November 22, 2011
Under current U.S. law, automatic cuts to domestic programs and national defense will begin in 2013, because a congressional committee failed to agree on trimming America's federal deficit. Already, many lawmakers say they want to shield favored federal programs from the budget ax, despite a veto threat from President Barack Obama.
A budget deal earlier this year specified there would be $1.2 trillion in automatic cuts, known as a "sequester," if a special "supercommittee" failed to trim the deficit by an equal amount over a 10-year period. The supercommittee's failure leaves the sequester in place, at least for now.
Related report by Bernard Shusman
President Obama says austerity is on the way. "One way or another, we will be trimming the deficit," he said.
That means major cuts to a range of programs, from farm subsidies to transportation to payments to medical providers for treating the elderly. It also means deep cuts for the defense budget.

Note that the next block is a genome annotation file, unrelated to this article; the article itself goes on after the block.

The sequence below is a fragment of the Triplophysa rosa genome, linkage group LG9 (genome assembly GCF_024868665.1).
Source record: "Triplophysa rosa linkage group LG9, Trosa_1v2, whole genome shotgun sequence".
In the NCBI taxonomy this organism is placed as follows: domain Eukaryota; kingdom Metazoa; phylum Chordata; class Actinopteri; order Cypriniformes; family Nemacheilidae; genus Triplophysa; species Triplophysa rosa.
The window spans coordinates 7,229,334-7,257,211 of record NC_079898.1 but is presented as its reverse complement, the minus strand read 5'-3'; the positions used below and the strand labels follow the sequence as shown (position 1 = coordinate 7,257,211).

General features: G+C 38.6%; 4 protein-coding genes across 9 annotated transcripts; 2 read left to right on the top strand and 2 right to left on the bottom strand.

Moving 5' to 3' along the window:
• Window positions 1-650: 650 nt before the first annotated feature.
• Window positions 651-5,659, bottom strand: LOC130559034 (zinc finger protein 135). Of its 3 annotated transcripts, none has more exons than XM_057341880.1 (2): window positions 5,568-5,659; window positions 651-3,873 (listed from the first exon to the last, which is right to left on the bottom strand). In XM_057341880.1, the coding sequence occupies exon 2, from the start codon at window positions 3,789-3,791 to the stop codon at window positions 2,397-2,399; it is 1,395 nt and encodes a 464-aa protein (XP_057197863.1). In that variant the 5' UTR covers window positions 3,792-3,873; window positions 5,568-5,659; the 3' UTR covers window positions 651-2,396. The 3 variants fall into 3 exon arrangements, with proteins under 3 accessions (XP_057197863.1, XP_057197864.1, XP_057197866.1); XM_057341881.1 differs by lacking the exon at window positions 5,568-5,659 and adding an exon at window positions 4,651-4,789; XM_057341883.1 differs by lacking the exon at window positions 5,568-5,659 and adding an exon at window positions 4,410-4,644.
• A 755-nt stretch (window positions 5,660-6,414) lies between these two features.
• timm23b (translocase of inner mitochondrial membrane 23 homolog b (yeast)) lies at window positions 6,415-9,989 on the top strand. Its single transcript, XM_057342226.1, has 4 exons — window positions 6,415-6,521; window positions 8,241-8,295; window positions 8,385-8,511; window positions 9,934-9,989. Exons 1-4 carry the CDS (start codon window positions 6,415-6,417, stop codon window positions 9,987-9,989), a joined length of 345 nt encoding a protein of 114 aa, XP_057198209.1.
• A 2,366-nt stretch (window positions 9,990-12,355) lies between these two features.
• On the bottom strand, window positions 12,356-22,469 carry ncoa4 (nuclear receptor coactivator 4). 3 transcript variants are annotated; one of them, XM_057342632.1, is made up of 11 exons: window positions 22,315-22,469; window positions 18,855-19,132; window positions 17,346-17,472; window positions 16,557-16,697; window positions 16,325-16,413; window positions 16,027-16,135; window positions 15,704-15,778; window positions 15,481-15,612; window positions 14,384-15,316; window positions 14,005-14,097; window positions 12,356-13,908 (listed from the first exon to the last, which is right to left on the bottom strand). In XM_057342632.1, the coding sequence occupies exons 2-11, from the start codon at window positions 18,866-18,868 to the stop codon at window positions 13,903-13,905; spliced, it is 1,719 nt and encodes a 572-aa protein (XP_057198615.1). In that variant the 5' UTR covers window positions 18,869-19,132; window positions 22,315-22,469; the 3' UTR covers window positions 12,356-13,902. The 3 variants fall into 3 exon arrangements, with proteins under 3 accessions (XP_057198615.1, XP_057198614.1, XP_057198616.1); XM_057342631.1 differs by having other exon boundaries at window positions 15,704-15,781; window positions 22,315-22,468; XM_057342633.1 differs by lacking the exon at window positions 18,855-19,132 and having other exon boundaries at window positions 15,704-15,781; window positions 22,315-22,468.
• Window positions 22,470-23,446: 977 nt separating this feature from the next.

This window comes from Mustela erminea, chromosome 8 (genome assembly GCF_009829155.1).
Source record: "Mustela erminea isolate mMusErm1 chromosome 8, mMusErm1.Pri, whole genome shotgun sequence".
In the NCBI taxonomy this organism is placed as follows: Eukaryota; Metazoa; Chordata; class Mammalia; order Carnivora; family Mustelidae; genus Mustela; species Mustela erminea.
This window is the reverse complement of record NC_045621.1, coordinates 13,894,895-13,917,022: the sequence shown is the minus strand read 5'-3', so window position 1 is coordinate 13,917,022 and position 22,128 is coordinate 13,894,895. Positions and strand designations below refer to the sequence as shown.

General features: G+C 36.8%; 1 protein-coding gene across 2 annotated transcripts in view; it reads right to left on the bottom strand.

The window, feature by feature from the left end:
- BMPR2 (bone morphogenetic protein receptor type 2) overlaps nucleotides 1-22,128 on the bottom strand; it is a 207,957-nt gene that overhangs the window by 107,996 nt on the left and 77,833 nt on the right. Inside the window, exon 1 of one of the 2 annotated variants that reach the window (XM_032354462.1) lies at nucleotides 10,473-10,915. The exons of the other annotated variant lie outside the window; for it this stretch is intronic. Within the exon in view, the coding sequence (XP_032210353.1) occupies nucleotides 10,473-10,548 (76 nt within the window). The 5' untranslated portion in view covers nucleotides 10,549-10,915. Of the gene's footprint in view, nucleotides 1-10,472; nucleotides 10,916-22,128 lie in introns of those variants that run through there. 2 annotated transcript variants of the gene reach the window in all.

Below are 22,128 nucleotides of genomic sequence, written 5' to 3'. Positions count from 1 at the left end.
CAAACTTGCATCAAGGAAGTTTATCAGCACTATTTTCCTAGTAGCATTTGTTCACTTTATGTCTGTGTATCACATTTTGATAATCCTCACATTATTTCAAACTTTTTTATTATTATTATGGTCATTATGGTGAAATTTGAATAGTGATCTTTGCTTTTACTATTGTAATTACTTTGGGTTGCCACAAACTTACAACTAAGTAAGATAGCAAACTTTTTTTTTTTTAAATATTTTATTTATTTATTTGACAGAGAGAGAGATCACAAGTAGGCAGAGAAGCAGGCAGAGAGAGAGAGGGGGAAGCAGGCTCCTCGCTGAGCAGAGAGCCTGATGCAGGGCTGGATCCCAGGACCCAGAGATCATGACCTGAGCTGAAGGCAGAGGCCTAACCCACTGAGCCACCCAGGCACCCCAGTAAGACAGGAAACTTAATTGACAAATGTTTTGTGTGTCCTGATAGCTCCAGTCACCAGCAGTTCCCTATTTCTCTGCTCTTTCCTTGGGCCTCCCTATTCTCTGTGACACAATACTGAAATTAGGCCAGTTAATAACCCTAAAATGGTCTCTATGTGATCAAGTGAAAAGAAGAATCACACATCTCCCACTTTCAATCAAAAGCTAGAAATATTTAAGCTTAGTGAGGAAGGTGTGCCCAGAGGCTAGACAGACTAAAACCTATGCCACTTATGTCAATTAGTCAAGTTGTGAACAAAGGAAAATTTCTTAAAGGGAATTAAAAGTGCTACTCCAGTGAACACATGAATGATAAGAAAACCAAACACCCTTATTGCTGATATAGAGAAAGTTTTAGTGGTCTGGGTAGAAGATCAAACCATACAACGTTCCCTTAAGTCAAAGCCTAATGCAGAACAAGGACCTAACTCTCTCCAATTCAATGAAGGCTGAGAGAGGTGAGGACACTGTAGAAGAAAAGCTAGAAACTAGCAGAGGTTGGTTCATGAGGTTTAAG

The looming sequester angers lawmakers across the ideological spectrum. Many Democrats oppose cuts to infrastructure and other domestic programs.
And Republicans say security will suffer if the Pentagon budget is slashed. Congressman Howard McKeon said, "National defense has contributed enough to deficit reduction."
Defense Secretary Leon Panetta warned of a "hollowed out" U.S. military. "If the sequester goes into effect and it doubles the number of cuts, then it will truly devastate our national defense," he said.
The sequester is a blunt budget tool which leaves no room to prioritize spending. Policy analyst Bruce Katz said, "You can cut ‘dumb', you can cut ‘smart'. Sequestration across the board sounds to me like a ‘cut dumb' strategy."
But White House Press Secretary Jay Carney says the sequester's painful consequences are intentional, and needed, to force Congress to act. "It was designed with a specific purpose in mind, which was to [force Congress to act]," he said.
Congress may try to pass legislation blocking the spending cuts. President Obama says a new budget plan is welcome, but only if it reduces the deficit as much as the sequester. "Already, some in Congress are trying to undo these automatic spending cuts. My message is simple: No. I will veto any effort to get rid of those automatic spending cuts," he said.
The veto threat could set the stage for another budget battle next year, when President Obama, all House seats, and one-third of the Senate are up for election.